Uncrewed Systems Technology 051 l Primoco One 150 l Power management l Ocius Bluebottle USV l Steel E-Motive robotaxi l UAVs insight l Xponential 2023 p Issue 51 Aug/Sept 2023 art 2 l Aant Farm TPR72 l Servos l Tampa Deep Sea Barracuda AUV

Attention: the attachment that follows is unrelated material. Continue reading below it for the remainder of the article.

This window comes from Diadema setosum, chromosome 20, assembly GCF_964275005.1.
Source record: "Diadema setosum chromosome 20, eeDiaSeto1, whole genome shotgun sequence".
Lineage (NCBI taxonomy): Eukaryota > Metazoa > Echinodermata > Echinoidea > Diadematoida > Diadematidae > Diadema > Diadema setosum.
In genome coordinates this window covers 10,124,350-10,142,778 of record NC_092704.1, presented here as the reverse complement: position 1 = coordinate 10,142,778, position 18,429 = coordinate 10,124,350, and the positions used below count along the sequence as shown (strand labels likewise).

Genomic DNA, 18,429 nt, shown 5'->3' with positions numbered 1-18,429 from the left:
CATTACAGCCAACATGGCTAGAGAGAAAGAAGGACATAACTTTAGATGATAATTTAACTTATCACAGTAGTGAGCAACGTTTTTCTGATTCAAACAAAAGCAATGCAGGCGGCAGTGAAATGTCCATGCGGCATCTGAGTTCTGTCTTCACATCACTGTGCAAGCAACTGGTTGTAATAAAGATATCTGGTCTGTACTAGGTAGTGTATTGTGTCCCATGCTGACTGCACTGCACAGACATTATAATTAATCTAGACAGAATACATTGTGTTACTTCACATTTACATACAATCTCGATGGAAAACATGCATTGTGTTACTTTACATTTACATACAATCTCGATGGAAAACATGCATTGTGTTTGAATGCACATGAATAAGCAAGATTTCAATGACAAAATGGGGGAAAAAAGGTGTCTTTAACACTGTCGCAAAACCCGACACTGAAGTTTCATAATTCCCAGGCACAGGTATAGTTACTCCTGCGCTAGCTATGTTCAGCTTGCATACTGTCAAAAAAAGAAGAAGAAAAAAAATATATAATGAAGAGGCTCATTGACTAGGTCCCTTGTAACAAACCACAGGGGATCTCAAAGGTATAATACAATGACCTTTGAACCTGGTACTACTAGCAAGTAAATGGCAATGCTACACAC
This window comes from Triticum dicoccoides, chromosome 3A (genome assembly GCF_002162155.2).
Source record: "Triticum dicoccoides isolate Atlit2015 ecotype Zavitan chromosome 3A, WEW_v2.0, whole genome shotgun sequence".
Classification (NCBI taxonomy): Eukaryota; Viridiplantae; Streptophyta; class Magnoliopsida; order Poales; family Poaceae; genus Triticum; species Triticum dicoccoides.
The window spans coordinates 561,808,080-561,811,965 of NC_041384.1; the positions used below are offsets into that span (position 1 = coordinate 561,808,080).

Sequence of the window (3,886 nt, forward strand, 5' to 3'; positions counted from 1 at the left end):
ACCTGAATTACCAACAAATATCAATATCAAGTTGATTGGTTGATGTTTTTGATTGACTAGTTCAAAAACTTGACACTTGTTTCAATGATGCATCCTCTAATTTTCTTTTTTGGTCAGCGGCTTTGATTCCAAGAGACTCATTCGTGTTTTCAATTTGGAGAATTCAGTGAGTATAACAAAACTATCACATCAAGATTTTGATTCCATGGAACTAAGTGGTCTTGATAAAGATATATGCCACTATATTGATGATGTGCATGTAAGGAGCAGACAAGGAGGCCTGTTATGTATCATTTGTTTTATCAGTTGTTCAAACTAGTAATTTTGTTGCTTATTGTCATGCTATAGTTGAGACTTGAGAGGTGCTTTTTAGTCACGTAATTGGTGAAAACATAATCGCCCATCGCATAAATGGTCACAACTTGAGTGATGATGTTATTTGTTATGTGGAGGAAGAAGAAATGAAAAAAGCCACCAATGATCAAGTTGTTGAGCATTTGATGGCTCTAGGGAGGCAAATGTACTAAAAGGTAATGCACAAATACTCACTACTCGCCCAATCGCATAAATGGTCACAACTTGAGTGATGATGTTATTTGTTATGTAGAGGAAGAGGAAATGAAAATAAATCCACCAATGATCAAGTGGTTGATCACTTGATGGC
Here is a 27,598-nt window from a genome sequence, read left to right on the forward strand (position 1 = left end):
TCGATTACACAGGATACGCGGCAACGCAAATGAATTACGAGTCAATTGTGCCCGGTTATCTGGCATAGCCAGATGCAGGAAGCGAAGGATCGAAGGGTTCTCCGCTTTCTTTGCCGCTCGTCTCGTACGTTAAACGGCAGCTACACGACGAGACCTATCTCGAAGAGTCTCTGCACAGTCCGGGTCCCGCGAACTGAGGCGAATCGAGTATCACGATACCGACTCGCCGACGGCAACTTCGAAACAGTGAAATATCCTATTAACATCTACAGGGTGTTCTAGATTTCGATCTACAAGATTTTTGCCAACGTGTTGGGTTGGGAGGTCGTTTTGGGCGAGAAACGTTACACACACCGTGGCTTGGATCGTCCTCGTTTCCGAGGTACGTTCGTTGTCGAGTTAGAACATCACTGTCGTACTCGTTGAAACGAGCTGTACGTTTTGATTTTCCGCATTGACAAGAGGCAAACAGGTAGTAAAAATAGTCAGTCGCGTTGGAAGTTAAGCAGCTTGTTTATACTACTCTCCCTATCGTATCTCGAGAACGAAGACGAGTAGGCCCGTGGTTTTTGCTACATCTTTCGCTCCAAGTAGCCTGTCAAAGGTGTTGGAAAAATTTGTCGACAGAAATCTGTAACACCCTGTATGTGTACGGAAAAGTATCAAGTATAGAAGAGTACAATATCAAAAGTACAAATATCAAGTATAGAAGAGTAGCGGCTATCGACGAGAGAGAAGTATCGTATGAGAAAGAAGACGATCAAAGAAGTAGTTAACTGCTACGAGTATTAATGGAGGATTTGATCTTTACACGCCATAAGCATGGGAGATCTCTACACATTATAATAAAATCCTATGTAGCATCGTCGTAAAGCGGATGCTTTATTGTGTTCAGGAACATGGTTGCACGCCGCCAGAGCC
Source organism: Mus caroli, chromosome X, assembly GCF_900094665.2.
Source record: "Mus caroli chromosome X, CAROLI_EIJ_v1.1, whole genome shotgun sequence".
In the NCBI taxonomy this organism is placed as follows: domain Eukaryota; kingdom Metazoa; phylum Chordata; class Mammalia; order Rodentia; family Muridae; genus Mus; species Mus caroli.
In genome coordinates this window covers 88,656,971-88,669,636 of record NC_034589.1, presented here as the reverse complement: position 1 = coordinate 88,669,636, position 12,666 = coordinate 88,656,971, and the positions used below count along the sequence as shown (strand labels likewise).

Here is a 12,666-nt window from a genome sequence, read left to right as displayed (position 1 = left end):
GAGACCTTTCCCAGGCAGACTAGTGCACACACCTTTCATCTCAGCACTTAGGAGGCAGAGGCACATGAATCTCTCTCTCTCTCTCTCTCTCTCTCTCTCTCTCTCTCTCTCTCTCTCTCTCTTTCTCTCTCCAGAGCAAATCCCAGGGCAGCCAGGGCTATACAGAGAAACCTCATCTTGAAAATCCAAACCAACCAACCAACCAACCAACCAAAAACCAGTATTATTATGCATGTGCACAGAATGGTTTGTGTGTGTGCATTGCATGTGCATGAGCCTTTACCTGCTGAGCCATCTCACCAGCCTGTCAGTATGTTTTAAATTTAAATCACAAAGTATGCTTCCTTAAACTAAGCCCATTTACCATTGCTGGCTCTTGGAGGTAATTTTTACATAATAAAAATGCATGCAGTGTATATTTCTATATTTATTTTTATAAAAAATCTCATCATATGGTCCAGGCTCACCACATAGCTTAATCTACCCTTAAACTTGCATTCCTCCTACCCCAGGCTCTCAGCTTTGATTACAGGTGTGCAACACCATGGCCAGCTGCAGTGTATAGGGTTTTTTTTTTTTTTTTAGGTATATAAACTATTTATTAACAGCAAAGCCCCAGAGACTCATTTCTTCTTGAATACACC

uncertainty and distributional shift.” Distributional shift deals with the transferability of training data between environments. “Let’s say I train my system in the Caribbean and then deploy it in the Arctic: will it go wrong because I trained it on a completely different dataset? That is an example of how you look at the applicability and appropriateness of your training datasets and your models for the situations you are putting these systems into,” she says. The IAA works with autonomous systems developers and researchers in Johns Hopkins University and beyond in an effort to build an understanding of assurance. “People often don’t recognise that they are doing assured autonomy, even if they are in the autonomy space,” LaPointe notes. “But they really are doing assured autonomy because the whole process of making sure their systems work correctly is the assurance. So we work with folks to understand what they are having a hard time with, and that is where we set our priorities in creating tools and methodologies to help them.” Safety testing Tools developed by the APL and other organisations are already available and in use. For example, the APL and the US government have developed the Range Adversarial Planning Tool (RAPT), a software framework that allows test engineers to identify safe operating envelopes for decision-making systems in simulated environments. With a deterministic system it is straightforward to put it in a particular mode to see whether it does what it is expected to do, LaPointe explains, but that does not suit AI operating in conditions of high uncertainty. “When you are testing an autonomous system at the ultimate mission or goal level you need a completely different type of tool to evaluate its performance,” she says. The RAPT focuses on finding tests that represent the thresholds of, for example, a UUV’s performance in scenarios that are known to demonstrate relevant changes in its behaviour. The tool identifies performance boundaries of the system under test through unsupervised learning methods, and it has been used to test the compliance of USVs with collision regulations, for example. The IAA has funded an enhancement to the RAPT in the form of a GUI. It helps engineers quickly visualise where changes to an autonomous system’s software has improved its performance and where it has not, LaPointe says. The IAA’s involvement with tools for developers is broadening. For example, it is working towards presenting what LaPointe describes as a life cycle-based roadmap of tools from multiple sources for project phases from requirements development through design and beyond, which have wide applicability. “It is important to have tools that are generalisable and, ultimately, tailorable, because every technology and application is going to have different needs,” she notes.” Ultimately, LaPointe wants the benefits of assured autonomy to help as many people as possible. “When I worked in the office of the Deputy Assistant Secretary of the Navy for Unmanned Systems, one of our colleagues was legally blind, so he couldn’t drive. For him, it was a personal issue to get assured autonomous cars on the road so that he could have a level of individual freedom and mobility. I think a lot about marginalised and vulnerable populations, and I am very focused on ensuring that those systems work for every segment of society.” 23 Uncrewed Systems Technology | August/September 2023 Born in Washington DC to a multi-generational naval family, Dr Cara LaPointe’s love of the ocean drew her into scuba diving in her early teens. That in turn drew her into the US Naval Academy, where she earned a bachelor’s degree in ocean engineering in 1997. She went on to earn a master’s in international development studies from the University of Oxford in 1999, followed by service at sea in engineering and navigation roles aboard destroyers in the Pacific Ocean. From 2003 to 2009 she was at the Massachusetts Institute of Technology, where she gained a master’s in ocean systems management, an engineer’s degree in naval construction and engineering, and a PhD in mechanical and oceanographic engineering jointly awarded by MIT and the Woods Hole Oceanographic Institution (WHOI). In the WHOI’s Deep Submergence Lab, she researched autonomous underwater vehicle navigation and sensor fusion algorithms. In 2009 she took up the post of a ship concept manager for the Navy, working on design, shipbuilding industrial base analysis and the shipboard integration of uncrewed and autonomous systems. In 2011, she joined the Littoral Combat Ship programme, first as a production engineer and then rising to deputy technical director of the programme. Other senior Navy posts followed, including deputy program manager for electric ships and chief of staff to the Deputy Assistant Secretary of the Navy for Unmanned Systems. Dr LaPointe founded emerging technology and strategy consulting firm Archytas in 2018, and remains its CEO. She took up the position of co-director of the Johns Hopkins Institute for Assured Autonomy and Intelligent Autonomous Systems programme manager at its Applied Physics Laboratory in January 2019. Cara LaPointe